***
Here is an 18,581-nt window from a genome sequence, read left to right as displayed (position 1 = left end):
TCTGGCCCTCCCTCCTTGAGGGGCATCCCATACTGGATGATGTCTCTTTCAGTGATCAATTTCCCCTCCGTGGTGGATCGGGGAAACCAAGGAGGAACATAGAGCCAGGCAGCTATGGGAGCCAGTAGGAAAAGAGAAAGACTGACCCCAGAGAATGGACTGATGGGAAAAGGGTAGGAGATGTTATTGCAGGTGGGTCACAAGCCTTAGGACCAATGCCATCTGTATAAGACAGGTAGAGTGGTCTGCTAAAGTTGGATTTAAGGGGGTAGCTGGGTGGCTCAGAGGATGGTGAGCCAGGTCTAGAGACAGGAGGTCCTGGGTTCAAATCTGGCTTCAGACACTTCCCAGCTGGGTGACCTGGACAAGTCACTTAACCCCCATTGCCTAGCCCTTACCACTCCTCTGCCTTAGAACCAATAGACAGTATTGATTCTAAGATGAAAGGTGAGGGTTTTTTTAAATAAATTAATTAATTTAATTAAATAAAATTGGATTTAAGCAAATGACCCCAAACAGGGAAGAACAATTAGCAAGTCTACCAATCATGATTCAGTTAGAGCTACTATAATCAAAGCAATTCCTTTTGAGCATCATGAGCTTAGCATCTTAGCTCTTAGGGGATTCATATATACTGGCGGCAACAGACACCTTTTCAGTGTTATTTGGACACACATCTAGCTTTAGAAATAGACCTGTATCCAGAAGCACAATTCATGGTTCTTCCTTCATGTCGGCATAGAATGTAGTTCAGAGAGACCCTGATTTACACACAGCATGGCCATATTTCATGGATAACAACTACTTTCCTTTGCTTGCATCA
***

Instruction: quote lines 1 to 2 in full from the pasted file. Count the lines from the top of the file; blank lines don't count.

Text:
Here is an 18,581-nt window from a genome sequence, read left to right as displayed (position 1 = left end):
TCTGGCCCTCCCTCCTTGAGGGGCATCCCATACTGGATGATGTCTCTTTCAGTGATCAATTTCCCCTCCGTGGTGGATCGGGGAAACCAAGGAGGAACATAGAGCCAGGCAGCTATGGGAGCCAGTAGGAAAAGAGAAAGACTGACCCCAGAGAATGGACTGATGGGAAAAGGGTAGGAGATGTTATTGCAGGTGGGTCACAAGCCTTAGGACCAATGCCATCTGTATAAGACAGGTAGAGTGGTCTGCTAAAGTTGGATTTAAGGGGGTAGCTGGGTGGCTCAGAGGATGGTGAGCCAGGTCTAGAGACAGGAGGTCCTGGGTTCAAATCTGGCTTCAGACACTTCCCAGCTGGGTGACCTGGACAAGTCACTTAACCCCCATTGCCTAGCCCTTACCACTCCTCTGCCTTAGAACCAATAGACAGTATTGATTCTAAGATGAAAGGTGAGGGTTTTTTTAAATAAATTAATTAATTTAATTAAATAAAATTGGATTTAAGCAAATGACCCCAAACAGGGAAGAACAATTAGCAAGTCTACCAATCATGATTCAGTTAGAGCTACTATAATCAAAGCAATTCCTTTTGAGCATCATGAGCTTAGCATCTTAGCTCTTAGGGGATTCATATATACTGGCGGCAACAGACACCTTTTCAGTGTTATTTGGACACACATCTAGCTTTAGAAATAGACCTGTATCCAGAAGCACAATTCATGGTTCTTCCTTCATGTCGGCATAGAATGTAGTTCAGAGAGACCCTGATTTACACACAGCATGGCCATATTTCATGGATAACAACTACTTTCCTTTGCTTGCATCA